And there’s a clear repulsion for those who have borne children: “The body of a woman of 50, blown up to monstrous dimensions by childbearing.”
It’s often suggested we should expect glimmers of inequality within historical works, but discrimination was and is not ubiquitous. For a book that critiques power structures, Orwell missed the mark when it came to his portrayal of women.
While Julia is set to be one of literature’s most high-profile retellings, writers have been cleverly reimagining the canon for generations, says Higgins.
“If you look at Mary Renault’s classical-themed novels, or a novel like William Golding’s The Double Tongue, or Margaret Atwood’s The Penelopiad, which was published over 15 years ago, you could argue that using the classical world as a backdrop for thinking about sexuality and gender is nothing new,” she says.
Despite this, feminist retellings have undeniably become a literary movement, infiltrating the mainstream, topping bestseller lists and winning awards.
This year saw a fresh tranche of works, including Jennifer Saint’s Ariadne, giving voice to the daughters of King Minos, Ariadne and Phaedra and breathing new life into the myth of Theseus and the Minotaur.
“A major change I wanted to make to the traditionally known version of one myth was Phaedra’s tale – she’s a woman renowned for ruining men’s lives with a false allegation of sexual assault and writing in the #MeToo era, that wasn’t a trope that I was prepared to perpetuate,” Saint says.
In Cecily, Annie Garthwaite tackled the War of the Roses, told through one of the most important (yet most ignored) women in England’s history, the titular Duchess of York.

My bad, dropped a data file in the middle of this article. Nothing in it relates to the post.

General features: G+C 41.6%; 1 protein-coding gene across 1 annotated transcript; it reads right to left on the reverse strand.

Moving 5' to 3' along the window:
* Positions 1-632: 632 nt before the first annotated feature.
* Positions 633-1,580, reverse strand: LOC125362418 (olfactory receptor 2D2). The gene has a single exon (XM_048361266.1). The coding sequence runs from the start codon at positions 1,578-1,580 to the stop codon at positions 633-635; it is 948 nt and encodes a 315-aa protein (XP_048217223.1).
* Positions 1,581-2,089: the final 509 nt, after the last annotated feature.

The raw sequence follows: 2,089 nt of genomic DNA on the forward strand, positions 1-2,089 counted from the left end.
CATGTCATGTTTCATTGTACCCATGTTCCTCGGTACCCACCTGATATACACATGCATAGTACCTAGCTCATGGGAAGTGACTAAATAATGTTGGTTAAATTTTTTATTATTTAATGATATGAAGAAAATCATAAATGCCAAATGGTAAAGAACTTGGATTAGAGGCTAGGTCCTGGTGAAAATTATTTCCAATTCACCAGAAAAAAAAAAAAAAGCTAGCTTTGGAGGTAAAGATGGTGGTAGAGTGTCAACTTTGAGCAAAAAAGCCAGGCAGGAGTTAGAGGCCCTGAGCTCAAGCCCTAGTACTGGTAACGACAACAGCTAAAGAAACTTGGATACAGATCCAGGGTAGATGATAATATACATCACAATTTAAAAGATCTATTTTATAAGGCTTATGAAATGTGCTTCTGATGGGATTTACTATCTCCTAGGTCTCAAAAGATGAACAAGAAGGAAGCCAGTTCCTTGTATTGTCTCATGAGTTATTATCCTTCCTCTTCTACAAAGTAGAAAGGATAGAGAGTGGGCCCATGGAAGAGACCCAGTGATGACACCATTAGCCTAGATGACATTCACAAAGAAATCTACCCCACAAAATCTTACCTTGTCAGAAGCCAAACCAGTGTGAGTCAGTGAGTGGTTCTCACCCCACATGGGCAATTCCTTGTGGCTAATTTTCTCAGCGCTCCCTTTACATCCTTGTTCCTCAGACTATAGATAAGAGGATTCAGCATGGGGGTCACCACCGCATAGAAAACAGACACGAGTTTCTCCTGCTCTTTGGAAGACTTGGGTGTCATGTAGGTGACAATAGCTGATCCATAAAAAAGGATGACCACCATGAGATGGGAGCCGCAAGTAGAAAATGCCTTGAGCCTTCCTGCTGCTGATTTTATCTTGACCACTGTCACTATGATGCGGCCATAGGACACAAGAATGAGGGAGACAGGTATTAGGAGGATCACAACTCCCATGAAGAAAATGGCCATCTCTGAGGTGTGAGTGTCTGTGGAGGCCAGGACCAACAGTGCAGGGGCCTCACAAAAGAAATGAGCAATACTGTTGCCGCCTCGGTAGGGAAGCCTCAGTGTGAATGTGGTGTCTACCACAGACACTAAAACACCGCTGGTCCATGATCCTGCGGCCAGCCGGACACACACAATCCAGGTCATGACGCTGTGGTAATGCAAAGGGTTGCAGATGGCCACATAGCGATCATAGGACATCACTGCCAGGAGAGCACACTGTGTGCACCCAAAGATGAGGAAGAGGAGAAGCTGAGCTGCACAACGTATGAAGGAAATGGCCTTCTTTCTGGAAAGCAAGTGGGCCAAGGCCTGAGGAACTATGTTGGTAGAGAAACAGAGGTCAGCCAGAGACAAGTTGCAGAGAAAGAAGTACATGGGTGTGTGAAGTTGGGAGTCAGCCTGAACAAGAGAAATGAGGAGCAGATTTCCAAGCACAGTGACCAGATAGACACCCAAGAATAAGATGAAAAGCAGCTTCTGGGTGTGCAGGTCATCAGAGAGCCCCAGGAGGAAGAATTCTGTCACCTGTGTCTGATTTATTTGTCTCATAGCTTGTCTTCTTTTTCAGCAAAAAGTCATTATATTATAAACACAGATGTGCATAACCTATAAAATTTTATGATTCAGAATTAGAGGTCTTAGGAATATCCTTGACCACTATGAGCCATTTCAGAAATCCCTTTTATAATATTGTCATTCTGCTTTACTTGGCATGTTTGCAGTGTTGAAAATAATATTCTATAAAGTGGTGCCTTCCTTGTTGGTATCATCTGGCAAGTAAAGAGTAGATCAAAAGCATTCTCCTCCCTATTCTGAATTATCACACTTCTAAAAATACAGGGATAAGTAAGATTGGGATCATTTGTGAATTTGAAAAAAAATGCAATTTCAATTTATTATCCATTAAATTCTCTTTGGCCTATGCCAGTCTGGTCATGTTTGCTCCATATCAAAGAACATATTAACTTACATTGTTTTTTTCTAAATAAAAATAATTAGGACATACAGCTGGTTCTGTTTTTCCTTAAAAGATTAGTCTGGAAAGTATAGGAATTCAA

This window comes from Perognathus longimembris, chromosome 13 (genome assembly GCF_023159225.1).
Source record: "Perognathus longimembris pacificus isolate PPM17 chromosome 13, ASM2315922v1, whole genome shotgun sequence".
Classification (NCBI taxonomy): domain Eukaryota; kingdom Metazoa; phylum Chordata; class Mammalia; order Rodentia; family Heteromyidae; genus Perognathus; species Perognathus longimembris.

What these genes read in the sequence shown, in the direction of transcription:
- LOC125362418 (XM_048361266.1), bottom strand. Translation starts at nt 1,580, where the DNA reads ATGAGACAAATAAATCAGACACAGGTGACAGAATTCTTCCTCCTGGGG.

And in her beautifully illustrated young adult (YA) release, Medusa: The Girl Behind the Myth, Jessie Burton, bestselling author of The Miniaturist, reclaimed the story of the Gorgon to reveal a vulnerable yet resilient girl.
“There was a lot in it that I thought was ripe for investigation; issues of objectification, young women and personal agency, concepts of beauty and power, consent,” says Burton.
The trend continues into 2022. In January the myth of Pandora’s Box is transported to Georgian London by Susan Stokes-Chapman in Pandora.
Liz Foley, who is publishing the book at Harvill Secker loved “how Susan uses the legendary Pandora’s Box as both a plot element and a thematic strand about women’s ambitions and restrictions”.
“Retellings… allow writers to enrich the gaps in the original stories and look at them from angles which speak to our own times and preoccupations,” she says.
The world of 007 also gets a feminist makeover as award-winning author Kim Sherwood becomes the first female author to write a new James Bond trilogy featuring a new generation of 00 agents she says “we can all identify with.”
Jennifer Saint follows up Ariadne with Elektra, detailing the lives of three women in the House of Atreus. Ava Reid weaves a gothic retelling of The Juniper Tree in Juniper and Thorn while A C Wise reveals Wendy’s life after Neverland in Hooked.
Contemporary interpretations now sit in the canon as companions to the originals, revealing new ways to view the stories. And by doing so, they challenge our own prejudices.
“The intention of these works is not to replace or reduce the original text, but to sit alongside them, in conversation, enriching our understanding of them”, says Arthur.
“It’s a way of taking critical theory – whether it be feminist, Marxist, post-colonial or gender – out of the dusty halls of academia and making it accessible and relevant to a greater number of readers of literature”.
While Newman is still working on Julia, we can expect her to transform the world of Oceania for readers who are both new to the text and familiar with it. Arthur suggests it will finally answer the outstanding questions we have too: “What does she see in this older man?” he asks.
“How has she navigated the world of Oceania and Ingsoc more successfully than Winston? What is her history? Her story?”
The Men by Sandra Newman will be published in June 2022 (Granta, £14.99), with ‘Julia’ following in 2023